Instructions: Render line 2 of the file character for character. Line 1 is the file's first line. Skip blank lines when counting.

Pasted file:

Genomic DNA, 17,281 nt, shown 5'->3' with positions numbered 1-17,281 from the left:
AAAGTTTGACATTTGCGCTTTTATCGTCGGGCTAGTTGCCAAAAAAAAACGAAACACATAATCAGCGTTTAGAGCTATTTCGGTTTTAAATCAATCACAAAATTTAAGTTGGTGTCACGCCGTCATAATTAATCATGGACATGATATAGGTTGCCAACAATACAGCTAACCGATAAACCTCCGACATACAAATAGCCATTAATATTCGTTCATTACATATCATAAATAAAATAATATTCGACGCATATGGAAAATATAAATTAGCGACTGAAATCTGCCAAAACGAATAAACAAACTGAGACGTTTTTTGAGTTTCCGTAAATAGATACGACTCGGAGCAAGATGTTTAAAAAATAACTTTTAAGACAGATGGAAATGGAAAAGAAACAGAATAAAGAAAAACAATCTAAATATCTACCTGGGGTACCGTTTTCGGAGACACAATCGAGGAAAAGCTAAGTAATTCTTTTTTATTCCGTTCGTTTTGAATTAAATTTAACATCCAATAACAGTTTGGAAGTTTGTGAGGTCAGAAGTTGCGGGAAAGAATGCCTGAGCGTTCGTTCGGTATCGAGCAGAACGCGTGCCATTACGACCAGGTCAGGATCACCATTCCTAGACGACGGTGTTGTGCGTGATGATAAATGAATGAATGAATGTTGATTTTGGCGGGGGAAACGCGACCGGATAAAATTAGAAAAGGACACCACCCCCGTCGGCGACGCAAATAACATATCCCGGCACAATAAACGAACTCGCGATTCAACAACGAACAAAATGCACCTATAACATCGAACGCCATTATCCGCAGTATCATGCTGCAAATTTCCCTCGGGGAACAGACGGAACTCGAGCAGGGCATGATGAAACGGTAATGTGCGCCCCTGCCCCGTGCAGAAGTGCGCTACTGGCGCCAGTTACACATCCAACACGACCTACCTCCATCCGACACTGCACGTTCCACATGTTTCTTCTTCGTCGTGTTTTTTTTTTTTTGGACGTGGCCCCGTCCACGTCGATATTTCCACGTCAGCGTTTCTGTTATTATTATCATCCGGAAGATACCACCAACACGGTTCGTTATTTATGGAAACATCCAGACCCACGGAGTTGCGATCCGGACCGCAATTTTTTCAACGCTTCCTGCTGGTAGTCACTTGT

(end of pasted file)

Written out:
AAAGTTTGACATTTGCGCTTTTATCGTCGGGCTAGTTGCCAAAAAAAAACGAAACACATAATCAGCGTTTAGAGCTATTTCGGTTTTAAATCAATCACAAAATTTAAGTTGGTGTCACGCCGTCATAATTAATCATGGACATGATATAGGTTGCCAACAATACAGCTAACCGATAAACCTCCGACATACAAATAGCCATTAATATTCGTTCATTACATATCATAAATAAAATAATATTCGACGCATATGGAAAATATAAATTAGCGACTGAAATCTGCCAAAACGAATAAACAAACTGAGACGTTTTTTGAGTTTCCGTAAATAGATACGACTCGGAGCAAGATGTTTAAAAAATAACTTTTAAGACAGATGGAAATGGAAAAGAAACAGAATAAAGAAAAACAATCTAAATATCTACCTGGGGTACCGTTTTCGGAGACACAATCGAGGAAAAGCTAAGTAATTCTTTTTTATTCCGTTCGTTTTGAATTAAATTTAACATCCAATAACAGTTTGGAAGTTTGTGAGGTCAGAAGTTGCGGGAAAGAATGCCTGAGCGTTCGTTCGGTATCGAGCAGAACGCGTGCCATTACGACCAGGTCAGGATCACCATTCCTAGACGACGGTGTTGTGCGTGATGATAAATGAATGAATGAATGTTGATTTTGGCGGGGGAAACGCGACCGGATAAAATTAGAAAAGGACACCACCCCCGTCGGCGACGCAAATAACATATCCCGGCACAATAAACGAACTCGCGATTCAACAACGAACAAAATGCACCTATAACATCGAACGCCATTATCCGCAGTATCATGCTGCAAATTTCCCTCGGGGAACAGACGGAACTCGAGCAGGGCATGATGAAACGGTAATGTGCGCCCCTGCCCCGTGCAGAAGTGCGCTACTGGCGCCAGTTACACATCCAACACGACCTACCTCCATCCGACACTGCACGTTCCACATGTTTCTTCTTCGTCGTGTTTTTTTTTTTTTGGACGTGGCCCCGTCCACGTCGATATTTCCACGTCAGCGTTTCTGTTATTATTATCATCCGGAAGATACCACCAACACGGTTCGTTATTTATGGAAACATCCAGACCCACGGAGTTGCGATCCGGACCGCAATTTTTTCAACGCTTCCTGCTGGTAGTCACTTGT